What are Conference Calls?

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  • Written By: Michael Pollick
  • Edited By: Niki Foster
  • Last Modified Date: 01 October 2019
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In the corporate world, there are actually two different meanings attached to the term conference calls. One addresses the technological aspects, while the other is more concerned with financial matters. Both definitions of conference calls are very important when trying to conduct business over vast distances.

The first definition of these calls should be very familiar to those who spend at least part of their day attending business meetings. Before the advent of modern telecommunications, if an executive from New York wanted to discuss a new project with engineers in California and salesmen in Chicago, he or she would have to book a meeting room, pay for room and board, arrange for travel and hold marathon work sessions for maximum benefit. As long-distance communications improved, the concept became more and more appealing.

Instead of physically meeting in one location, executives can now discuss company plans through conference calls. A group of engineers in California can participate in a multi-line call with executives in New York through a special conference phone with a loudspeaker. These types of conference calls can save a company literally thousands of dollars in travel expenses and time lost in transit. Modern versions can even include video links, as well as real-time email communications and fax transmissions.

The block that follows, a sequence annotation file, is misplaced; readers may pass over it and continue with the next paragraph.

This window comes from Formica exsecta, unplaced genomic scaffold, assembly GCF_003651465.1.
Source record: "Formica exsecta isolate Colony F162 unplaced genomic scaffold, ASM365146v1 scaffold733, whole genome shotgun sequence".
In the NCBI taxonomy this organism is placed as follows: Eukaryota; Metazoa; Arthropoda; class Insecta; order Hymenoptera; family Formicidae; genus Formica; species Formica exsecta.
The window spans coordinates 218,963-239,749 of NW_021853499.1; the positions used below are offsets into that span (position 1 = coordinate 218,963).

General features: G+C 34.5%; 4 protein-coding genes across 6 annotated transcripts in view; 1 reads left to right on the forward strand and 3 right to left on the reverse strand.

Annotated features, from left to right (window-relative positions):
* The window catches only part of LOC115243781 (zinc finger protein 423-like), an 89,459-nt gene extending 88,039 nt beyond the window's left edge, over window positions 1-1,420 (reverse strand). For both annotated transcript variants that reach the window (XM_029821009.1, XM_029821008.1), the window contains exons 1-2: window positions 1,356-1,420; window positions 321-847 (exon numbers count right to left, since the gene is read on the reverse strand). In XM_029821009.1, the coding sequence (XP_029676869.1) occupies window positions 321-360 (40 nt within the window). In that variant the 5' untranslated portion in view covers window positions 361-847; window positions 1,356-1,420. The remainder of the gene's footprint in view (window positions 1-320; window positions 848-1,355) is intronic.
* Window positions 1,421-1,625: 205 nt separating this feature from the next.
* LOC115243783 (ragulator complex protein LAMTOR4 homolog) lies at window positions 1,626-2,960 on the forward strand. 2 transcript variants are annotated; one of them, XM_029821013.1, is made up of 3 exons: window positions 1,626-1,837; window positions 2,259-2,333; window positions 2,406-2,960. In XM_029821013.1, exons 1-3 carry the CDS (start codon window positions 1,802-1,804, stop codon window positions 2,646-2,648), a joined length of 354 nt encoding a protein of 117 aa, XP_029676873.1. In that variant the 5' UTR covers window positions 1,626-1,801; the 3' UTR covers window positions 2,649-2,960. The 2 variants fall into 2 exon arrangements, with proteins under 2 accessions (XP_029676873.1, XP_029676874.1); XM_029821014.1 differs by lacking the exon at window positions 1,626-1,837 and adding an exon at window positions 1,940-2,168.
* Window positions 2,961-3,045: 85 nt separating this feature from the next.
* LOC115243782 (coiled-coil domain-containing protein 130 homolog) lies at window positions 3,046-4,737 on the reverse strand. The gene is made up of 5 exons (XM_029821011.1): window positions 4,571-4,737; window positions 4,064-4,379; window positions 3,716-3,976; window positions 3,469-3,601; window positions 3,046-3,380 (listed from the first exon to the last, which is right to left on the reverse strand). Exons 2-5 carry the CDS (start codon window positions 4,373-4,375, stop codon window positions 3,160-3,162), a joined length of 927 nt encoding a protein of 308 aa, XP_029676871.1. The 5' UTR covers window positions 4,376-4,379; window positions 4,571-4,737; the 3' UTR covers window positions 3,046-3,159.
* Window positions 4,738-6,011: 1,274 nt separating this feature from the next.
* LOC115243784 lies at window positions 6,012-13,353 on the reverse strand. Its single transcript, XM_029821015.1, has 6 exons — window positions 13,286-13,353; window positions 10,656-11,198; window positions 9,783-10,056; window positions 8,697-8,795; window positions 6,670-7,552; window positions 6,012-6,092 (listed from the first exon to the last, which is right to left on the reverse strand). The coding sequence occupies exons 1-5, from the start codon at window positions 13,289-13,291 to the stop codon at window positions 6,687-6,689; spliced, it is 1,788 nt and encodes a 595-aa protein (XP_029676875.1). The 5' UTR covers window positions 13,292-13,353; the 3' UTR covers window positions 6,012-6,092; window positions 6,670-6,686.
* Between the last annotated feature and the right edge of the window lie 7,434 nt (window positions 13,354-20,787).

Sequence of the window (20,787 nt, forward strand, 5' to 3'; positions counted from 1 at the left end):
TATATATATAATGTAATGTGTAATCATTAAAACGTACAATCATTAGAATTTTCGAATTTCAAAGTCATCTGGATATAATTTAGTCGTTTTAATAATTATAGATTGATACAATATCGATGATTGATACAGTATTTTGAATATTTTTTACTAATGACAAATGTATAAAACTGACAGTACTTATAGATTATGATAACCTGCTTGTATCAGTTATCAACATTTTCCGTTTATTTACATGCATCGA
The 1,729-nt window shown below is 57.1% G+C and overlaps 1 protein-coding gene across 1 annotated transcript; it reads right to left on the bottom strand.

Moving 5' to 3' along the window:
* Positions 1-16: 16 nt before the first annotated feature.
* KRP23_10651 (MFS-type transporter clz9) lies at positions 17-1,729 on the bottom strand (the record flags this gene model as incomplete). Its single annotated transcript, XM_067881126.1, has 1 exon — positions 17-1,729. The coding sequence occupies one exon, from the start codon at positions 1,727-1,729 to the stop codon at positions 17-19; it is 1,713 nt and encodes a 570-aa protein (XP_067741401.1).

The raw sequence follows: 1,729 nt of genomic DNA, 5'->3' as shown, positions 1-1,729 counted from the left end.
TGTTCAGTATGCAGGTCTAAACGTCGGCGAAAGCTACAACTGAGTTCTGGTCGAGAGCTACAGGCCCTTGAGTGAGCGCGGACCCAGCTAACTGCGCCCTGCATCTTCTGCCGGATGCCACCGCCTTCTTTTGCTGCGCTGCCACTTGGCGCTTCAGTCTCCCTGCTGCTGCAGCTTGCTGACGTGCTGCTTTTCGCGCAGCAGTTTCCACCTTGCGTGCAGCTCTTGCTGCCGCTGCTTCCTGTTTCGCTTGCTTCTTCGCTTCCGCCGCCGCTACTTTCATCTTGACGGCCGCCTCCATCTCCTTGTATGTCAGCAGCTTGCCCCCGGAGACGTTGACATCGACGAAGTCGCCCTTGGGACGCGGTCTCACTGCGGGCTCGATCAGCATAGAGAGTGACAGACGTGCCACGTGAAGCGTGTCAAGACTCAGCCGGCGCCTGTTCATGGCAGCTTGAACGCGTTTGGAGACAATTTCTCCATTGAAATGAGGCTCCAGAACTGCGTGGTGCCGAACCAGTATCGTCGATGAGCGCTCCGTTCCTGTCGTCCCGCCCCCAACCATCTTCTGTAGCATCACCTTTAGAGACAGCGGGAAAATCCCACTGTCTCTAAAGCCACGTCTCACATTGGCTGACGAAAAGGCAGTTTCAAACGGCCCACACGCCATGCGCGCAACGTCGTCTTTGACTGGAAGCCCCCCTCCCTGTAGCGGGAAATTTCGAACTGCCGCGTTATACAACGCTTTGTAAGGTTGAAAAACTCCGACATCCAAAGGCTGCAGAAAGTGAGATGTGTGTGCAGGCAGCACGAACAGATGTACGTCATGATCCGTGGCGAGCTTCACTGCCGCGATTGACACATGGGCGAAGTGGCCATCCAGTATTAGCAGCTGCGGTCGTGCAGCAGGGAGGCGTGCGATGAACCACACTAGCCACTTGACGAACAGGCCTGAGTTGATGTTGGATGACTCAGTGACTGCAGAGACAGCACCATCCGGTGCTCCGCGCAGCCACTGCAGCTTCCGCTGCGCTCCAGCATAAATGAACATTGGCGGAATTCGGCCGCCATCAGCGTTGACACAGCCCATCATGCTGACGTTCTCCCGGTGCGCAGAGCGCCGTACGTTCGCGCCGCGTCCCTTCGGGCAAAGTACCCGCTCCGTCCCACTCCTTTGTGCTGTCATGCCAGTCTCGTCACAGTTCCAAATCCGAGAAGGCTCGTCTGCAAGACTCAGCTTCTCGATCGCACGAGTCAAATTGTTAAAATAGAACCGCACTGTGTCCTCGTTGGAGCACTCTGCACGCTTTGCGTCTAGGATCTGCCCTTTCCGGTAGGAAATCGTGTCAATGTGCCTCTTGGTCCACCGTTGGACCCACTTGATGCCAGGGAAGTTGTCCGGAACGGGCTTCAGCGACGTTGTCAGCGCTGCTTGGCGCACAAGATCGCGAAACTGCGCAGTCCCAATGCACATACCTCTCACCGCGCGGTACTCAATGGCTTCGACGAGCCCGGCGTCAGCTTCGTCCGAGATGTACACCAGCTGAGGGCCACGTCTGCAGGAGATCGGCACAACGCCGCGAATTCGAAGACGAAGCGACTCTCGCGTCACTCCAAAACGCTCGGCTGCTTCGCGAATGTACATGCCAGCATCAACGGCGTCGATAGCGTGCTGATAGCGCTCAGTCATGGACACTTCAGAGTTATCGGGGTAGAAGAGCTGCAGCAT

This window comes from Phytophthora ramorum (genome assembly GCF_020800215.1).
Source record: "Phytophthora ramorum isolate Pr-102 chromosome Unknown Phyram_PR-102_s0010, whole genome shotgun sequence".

The second definition of conference calls arose from the world of finance. One of the most important times in a company's fiscal year is the quarterly or annual announcement of stock performance. This information is usually considered so sensitive that only a select number of company representatives can deliver it to the stockholders. In order to release this information in an organized manner, most publicly-traded companies use conference calls.

Stockholders and any other interested parties may receive written notice of upcoming calls, or this information may be posted on the Internet. The CEO of Microsoft, for example, may announce a conference call at 2 p.m. PDT on September 22, 2015. At that time, stockholders and Microsoft staffers may all be allowed to hear the official profit and loss statements during the call. These calls are not the same as stockholder meetings, however. They are often very direct and one-sided. Any analysis of the information released during financial conference calls is usually done after the fact. On any given weekday, there may be hundreds of these calls placed worldwide.


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